The same eye-catching superficiality applies to Duane Hanson’s expressionless Two Workers (1993), who have downed tools and are taking a break, and Woman with a Laundry Basket (1974), a woman in casual house clothes holding a plastic basket with an oversized box of laundry detergent at her feet. Yes, the verisimilitude is expertly handled, but if one needs the catalogue to understand the aim of portraying the human condition thus – it quotes the artist on “subjects neither picturesque nor grotesque, but uniformly unideal” – then it has left the realm of visual art for the realm of reading.
Other 3D works are interesting for their verisimilitude, but the ones that linger in the mind tell, or half tell, a story. Tony Matelli’s Josh (2010), suspended centimetres from the ground, is unnerving before one knows the artist’s intention. Is Josh floating? Falling? Circling around him is engaging enough, until one stands directly in front of the eyes: the power with which they hold the viewer’s is unnerving. Sam Jinks’ Woman and Child (2010) is simply beautiful. An elderly white-haired woman, wearing a white shift, holds a baby in her arms: a generation-eliding Madonna and child for our secular times.
Along with Piccinini’s Bootflower, two other works stand out for scale and impact. Like Piccinini’s, they don’t need explanation and both are politically intense.
Old People’s Home (2007) by Sun Yuan and Peng Yu is a collection of life-sized elderly men, all wearing signifiers of nationality and rank, confined to wheelchairs: a sheikh, a priest, generals and more. They are in constant motion and this reviewer, for one, took some time to summon the courage to step into the midst of them, even knowing that sensors on the wheelchairs would prevent collision. This work is meant as a metaphor for the state of the world and the power of patriarchy, but it could also be read as memento mori: these men presumably once held power over life and death, but they, too, are passing.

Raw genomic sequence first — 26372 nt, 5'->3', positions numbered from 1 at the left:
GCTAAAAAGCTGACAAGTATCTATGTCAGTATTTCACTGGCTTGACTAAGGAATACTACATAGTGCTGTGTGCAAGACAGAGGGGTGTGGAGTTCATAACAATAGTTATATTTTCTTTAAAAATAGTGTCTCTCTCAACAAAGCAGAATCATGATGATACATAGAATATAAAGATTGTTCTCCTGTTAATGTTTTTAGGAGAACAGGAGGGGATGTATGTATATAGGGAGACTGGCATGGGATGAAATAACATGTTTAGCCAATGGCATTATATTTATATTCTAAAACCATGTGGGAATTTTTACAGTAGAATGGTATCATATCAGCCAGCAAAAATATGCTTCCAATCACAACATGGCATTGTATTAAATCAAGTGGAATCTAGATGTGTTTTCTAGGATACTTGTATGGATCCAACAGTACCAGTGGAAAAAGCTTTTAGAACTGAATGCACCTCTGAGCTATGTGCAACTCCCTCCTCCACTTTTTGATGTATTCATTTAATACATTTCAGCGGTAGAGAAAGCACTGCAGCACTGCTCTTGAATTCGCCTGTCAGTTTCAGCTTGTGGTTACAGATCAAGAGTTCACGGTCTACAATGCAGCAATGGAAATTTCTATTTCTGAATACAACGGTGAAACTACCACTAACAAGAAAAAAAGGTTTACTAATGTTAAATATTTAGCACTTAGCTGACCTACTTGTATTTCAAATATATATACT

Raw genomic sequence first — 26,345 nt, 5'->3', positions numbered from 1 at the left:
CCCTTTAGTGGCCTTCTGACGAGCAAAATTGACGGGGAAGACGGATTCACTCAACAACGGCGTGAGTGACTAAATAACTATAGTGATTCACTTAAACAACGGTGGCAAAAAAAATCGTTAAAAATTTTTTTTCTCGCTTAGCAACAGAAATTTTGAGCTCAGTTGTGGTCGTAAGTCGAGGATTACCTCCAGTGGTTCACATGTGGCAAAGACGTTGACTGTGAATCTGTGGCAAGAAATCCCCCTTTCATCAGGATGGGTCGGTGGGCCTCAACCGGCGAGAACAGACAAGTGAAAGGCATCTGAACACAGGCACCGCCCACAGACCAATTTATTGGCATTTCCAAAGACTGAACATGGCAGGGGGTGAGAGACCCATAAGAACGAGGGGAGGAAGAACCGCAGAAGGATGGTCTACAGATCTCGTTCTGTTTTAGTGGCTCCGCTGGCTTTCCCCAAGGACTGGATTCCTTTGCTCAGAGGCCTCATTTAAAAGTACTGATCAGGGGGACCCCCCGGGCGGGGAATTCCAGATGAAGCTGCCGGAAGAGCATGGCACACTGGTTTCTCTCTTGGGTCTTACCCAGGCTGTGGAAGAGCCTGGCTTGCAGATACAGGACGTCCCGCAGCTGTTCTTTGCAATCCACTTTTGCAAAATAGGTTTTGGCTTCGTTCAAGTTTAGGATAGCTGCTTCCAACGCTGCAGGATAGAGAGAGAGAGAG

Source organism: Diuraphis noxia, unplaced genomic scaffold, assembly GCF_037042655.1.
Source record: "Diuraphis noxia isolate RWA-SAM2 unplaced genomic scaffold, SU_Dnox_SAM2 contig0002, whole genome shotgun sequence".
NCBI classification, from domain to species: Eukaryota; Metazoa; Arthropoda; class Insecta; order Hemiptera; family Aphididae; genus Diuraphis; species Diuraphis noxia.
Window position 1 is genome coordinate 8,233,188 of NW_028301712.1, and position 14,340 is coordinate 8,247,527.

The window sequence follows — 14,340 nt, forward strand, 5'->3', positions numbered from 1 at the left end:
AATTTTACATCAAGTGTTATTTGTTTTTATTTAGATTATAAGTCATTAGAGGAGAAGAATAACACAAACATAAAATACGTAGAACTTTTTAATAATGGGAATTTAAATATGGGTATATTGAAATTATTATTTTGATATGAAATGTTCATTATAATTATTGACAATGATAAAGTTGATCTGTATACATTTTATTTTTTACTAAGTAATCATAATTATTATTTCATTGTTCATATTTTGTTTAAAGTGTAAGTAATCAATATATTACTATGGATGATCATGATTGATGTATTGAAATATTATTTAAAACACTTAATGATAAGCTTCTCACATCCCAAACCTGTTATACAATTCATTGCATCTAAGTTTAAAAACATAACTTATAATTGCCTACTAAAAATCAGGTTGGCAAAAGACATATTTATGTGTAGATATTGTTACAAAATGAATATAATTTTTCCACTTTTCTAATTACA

The highlight of the show, perhaps, is the Russian collective AES+F’s latest video work, Inverso Mundus (2015). The gallery has set up a special circular room. Seven channels project onto adjacent large screens, with the group’s usual soundtrack of classical music booming in surround sound. As usual, too, the good-looking actors – including Australian collectors Penelope Seidler and Judith Neilson – are dressed and made up as though for a hip high-fashion shoot. The colours are saturated. Also as usual, just as you think you are settling into a new take on a known quantity, the content hijacks you. The world has indeed been turned upside down. Women subjugate men; the poor overthrow the rich; children dominate their elders; and animals, including strange hybrids that could have flown in from Piccinini’s world, use humans as we have used them. For 38 mesmerising minutes, we are transported to a future in which runaway capitalism, technology, science, art and ideology, and the backlash against them, have created a gloss of glamour over a terrible post-human dystopia.
There is so much to take in at Hyper Real, and each visitor will react viscerally to some things and shrug at others. Hyperrealism teaches us that reality itself is in the eyes of the beholder.
This is an extended version of the article that appeared in the December 2017 – January 2018 issue of the Monthly.